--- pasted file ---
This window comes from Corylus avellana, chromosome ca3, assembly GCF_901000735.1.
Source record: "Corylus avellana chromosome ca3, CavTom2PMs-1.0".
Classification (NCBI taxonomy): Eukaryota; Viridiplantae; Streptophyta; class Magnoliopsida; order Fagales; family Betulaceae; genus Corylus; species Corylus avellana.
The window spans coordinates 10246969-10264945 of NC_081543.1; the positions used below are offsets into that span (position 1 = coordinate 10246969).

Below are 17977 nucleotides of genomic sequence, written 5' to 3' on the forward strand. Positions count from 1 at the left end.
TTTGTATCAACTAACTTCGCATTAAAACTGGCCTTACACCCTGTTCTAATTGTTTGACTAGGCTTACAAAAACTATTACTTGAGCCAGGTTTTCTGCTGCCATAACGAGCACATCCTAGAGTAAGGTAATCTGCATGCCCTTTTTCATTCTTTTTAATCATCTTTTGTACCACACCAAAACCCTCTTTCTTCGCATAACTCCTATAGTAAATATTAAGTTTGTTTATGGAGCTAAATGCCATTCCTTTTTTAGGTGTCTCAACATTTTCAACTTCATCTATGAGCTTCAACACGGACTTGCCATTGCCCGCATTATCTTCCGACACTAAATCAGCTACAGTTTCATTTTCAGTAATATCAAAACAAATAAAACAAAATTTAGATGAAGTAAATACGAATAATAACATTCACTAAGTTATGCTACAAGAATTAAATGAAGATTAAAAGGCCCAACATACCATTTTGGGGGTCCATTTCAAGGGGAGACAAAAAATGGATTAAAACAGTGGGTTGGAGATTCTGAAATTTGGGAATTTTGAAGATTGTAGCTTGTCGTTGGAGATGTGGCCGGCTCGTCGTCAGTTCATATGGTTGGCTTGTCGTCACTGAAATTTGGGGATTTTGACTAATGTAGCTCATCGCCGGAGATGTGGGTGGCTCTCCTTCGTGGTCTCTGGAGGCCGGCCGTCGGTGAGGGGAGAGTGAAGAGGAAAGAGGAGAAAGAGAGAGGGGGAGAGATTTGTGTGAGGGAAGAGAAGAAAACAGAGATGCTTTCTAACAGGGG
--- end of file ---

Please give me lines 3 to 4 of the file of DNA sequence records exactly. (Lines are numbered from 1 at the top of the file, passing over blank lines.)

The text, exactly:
Classification (NCBI taxonomy): Eukaryota; Viridiplantae; Streptophyta; class Magnoliopsida; order Fagales; family Betulaceae; genus Corylus; species Corylus avellana.
The window spans coordinates 10246969-10264945 of NC_081543.1; the positions used below are offsets into that span (position 1 = coordinate 10246969).